Tyler forced himself out of bed. He used the bathroom, brushing his teeth with his finger, and drank a big glass of water. He sat morosely on Ryan’s couch. Kevin being decent, thoughtful, and trusting had made Tyler feel unfaithful, duplicitous, and vile. How Kevin couldn’t see it was beyond him, but it was only a matter of time before he did. Tyler didn’t think he could stand the tension much longer. He was going to lose Kevin, and sometimes he wished Kevin would just get it over with.
Tyler Makes a Promise
It was the last Saturday in January, and the sun was going down. Damian was sleeping in Kevin’s lap, making a convenient rest for the book Kevin was reading. He was drinking tea from a mug that said, “Barbarian” and was decorated with a picture of a cartoon viking with a battle-ax. It had been a gift from Tyler.
Tyler himself came through the door, shedding outerwear as he walked, and threw himself down on the couch, nudging Damian out of the way so he could put his head in Kevin’s lap. “Saturdays in late winter are the worst,” he said. “Everybody brings in their stir-crazy children. It was like a brawl in a biker bar at the train table, three-year-olds threatening each other with broken bottles. Give me Percy or I will cut you.”
Kevin laughed, and Tyler looked up him. “How was your day?” he asked.
“I’m almost afraid to tell you now.”
“Go ahead, I can take it.”
“I had a great day. Jack and I went out to lunch, and then we met up with Ryan and Sean and saw a movie. A lot of people got shot. There were spies. I had Milk Duds.”
“I can’t believe you went to a movie with my best friend while I was fighting off rabid five-year-olds with nothing but a rolled-up copy of Highlights.”
“To make it up to you, I will do my best to make sure you have a terrific evening. What do you want to do? Would some food and sex cheer you up? I can make burgers, spaghetti, eggs, or sandwiches.”
Tyler said, “Burgers, spaghetti, eggs, or sandwiches is your entire repertoire. I hardly think you need to list them at this point.”
“And canned soup! Don’t be selling me short.”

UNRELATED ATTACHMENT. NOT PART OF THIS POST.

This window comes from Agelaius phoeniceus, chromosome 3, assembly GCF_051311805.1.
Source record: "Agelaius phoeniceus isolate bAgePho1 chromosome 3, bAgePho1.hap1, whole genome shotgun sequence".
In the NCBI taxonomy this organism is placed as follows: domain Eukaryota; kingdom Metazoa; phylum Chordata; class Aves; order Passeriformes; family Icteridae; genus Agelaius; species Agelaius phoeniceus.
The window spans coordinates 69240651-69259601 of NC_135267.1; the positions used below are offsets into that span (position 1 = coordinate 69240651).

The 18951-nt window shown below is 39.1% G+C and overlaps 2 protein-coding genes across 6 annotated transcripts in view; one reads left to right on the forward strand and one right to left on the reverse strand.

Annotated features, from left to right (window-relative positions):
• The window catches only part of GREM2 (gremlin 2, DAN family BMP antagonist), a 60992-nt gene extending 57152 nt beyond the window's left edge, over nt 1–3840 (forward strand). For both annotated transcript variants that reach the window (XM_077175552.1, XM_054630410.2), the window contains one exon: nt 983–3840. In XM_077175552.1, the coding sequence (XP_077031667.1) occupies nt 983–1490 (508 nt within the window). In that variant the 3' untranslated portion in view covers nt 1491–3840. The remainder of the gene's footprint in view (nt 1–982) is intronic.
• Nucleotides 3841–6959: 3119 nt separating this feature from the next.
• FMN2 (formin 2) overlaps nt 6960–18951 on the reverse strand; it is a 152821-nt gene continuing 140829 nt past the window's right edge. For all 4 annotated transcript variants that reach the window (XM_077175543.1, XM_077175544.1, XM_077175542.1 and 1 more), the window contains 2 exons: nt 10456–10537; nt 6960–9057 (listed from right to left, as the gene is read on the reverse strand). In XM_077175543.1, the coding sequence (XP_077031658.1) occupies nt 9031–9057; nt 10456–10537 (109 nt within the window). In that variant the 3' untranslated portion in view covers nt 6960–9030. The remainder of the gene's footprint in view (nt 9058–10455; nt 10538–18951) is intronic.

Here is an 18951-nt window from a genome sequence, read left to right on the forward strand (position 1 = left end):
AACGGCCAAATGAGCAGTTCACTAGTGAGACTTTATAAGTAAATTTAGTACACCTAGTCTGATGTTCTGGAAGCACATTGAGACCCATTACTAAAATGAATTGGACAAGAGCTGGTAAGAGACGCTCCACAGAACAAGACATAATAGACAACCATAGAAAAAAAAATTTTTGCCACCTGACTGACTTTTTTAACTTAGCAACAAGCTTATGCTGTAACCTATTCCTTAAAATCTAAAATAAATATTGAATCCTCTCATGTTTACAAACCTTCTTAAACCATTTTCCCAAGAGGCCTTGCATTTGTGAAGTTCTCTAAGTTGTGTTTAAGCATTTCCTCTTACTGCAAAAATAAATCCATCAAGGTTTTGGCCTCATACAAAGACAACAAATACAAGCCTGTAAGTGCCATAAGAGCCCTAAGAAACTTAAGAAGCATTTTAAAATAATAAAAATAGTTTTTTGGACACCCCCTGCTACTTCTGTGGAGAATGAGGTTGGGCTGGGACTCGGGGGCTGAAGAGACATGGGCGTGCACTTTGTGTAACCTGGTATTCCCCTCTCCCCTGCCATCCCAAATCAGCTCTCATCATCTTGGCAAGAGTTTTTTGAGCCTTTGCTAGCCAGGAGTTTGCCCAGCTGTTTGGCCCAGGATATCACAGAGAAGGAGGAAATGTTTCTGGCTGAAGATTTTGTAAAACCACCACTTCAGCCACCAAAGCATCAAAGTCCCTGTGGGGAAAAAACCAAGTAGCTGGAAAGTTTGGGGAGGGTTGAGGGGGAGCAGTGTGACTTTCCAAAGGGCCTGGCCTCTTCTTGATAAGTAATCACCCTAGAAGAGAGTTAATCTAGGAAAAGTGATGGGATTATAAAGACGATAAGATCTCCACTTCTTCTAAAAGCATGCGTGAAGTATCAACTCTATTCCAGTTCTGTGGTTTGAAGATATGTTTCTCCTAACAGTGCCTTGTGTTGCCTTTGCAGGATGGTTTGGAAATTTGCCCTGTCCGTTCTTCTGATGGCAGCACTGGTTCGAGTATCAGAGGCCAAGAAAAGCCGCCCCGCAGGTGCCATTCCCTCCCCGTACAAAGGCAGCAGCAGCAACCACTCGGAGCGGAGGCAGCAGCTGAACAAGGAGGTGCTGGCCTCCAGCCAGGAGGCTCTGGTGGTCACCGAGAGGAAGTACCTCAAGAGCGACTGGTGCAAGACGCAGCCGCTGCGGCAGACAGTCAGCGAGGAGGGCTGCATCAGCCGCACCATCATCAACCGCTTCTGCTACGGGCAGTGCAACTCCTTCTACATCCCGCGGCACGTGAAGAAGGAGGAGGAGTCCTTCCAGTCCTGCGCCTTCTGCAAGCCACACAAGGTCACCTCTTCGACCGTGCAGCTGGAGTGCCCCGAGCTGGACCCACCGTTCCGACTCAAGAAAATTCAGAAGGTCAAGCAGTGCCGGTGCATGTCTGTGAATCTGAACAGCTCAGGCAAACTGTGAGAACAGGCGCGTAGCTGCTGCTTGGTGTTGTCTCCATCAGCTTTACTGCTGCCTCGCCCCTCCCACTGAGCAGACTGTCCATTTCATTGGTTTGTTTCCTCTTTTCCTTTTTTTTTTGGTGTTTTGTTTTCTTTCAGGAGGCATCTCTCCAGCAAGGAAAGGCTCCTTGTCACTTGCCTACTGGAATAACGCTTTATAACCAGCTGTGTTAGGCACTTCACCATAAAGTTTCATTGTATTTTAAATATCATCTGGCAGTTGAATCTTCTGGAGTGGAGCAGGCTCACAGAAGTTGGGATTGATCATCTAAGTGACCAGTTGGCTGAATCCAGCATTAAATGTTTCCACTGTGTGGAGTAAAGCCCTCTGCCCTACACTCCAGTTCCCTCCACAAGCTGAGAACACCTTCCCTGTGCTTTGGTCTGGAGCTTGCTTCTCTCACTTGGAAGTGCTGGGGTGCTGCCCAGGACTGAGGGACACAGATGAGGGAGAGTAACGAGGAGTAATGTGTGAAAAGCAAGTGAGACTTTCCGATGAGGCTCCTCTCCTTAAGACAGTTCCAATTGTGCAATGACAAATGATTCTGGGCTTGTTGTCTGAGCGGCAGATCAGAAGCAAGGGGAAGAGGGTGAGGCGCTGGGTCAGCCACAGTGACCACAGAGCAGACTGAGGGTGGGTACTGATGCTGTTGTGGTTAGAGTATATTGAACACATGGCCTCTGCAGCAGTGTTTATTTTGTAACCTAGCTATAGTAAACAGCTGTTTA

“You’re just lucky you can offer a wider selection in bed.”
Kevin teased Tyler’s lips with one finger. “No, you’re just lucky I can offer a wider selection in bed. So, dinner and sex?”
Tyler nodded. “OK. But sex first.”
Tyler fucked Kevin on the couch, Kevin on his lap, his hands on Kevin’s hips. He came so hard he left teeth marks in Kevin’s shoulder. Tyler pitched the condom, and Kevin turned around and snuggled into him. “Mmmm,” he said. “I love it when you get all butch and man-handley.”
Tyler said, “I don’t think man-handley is a word.”
“Language evolves to serve the needs of the speech community.”
Tyler laughed. “Do you need to come?”
“Let’s save it for later. Me falling asleep is incompatible with me fixing you dinner.”
“I can open my own can of soup if you’re feeling the need.”
Kevin poked him in the side. “Nah, I’m good. I like it just being about you sometimes. I get off on it. You recovered from your crappy day yet?”
“I’m getting there. Do you mind if I check my phone? I think I got a text.”
“No, that’s fine. It was classy of you not to check it during.”
It was Ryan, wondering if Tyler wanted to go out. Tyler did. “Will you come?” he asked Kevin. “I’d really like it if you would.”
Kevin said, “You realize that two social outings is usually a whole week’s allotment for me.”
“I do realize that.”
“You really want to go out?”
“I want to go out, and I want to be with you.”
“What were you guys thinking?”
Tyler said, “Ryan suggested dinner and Mystique, but I know you hate Mystique, so I thought I’d counter-offer with Jake’s. We can have burgers upstairs, do a little dancing downstairs, and get you home in time for Old Guy Midnight at eleven.”
Kevin said, “I could do Jake’s. You guys could always go to Mystique after.”
“I’d need to take a costume change.”
“Would you really? Don’t guys just basically undress after 1 a.m.? Wear nice underwear and ditch your clothes at the door. Maybe you’ll get mistaken for a go-go dancer and you can pick up a little extra cash.”
Tyler flushed a little; Kevin didn’t know he’d literally lost his shirt during the Tall And Muscled incident. “I think I’d just as soon come home with you.”
Kevin said, “Really?” and the happiness in his voice made Tyler think, for a moment, that maybe he had more time left with Kevin than he’d thought.
When they walked into Jake’s, Kevin said, “Oh, no,” and grabbed Tyler’s arm.
Tyler said, “What is it?”
“I forgot they had that model train. Will this be triggering for you?”
Tyler punched him. “You are an asshole.”
Kevin laughed, and they sat down with Ryan and Jeremy, who already had a table. Kevin scooted his chair closer to Tyler and put his hand on Tyler’s leg. Jake’s was a good burger joint identical to many other good burger joints: a decent selection of beers, twelve fancy burgers with names like “The Train Wreck” and “The Pungent Pickle,” and a build-your-own burger option with toppings that ran the gamut from fried eggs to pineapple slices.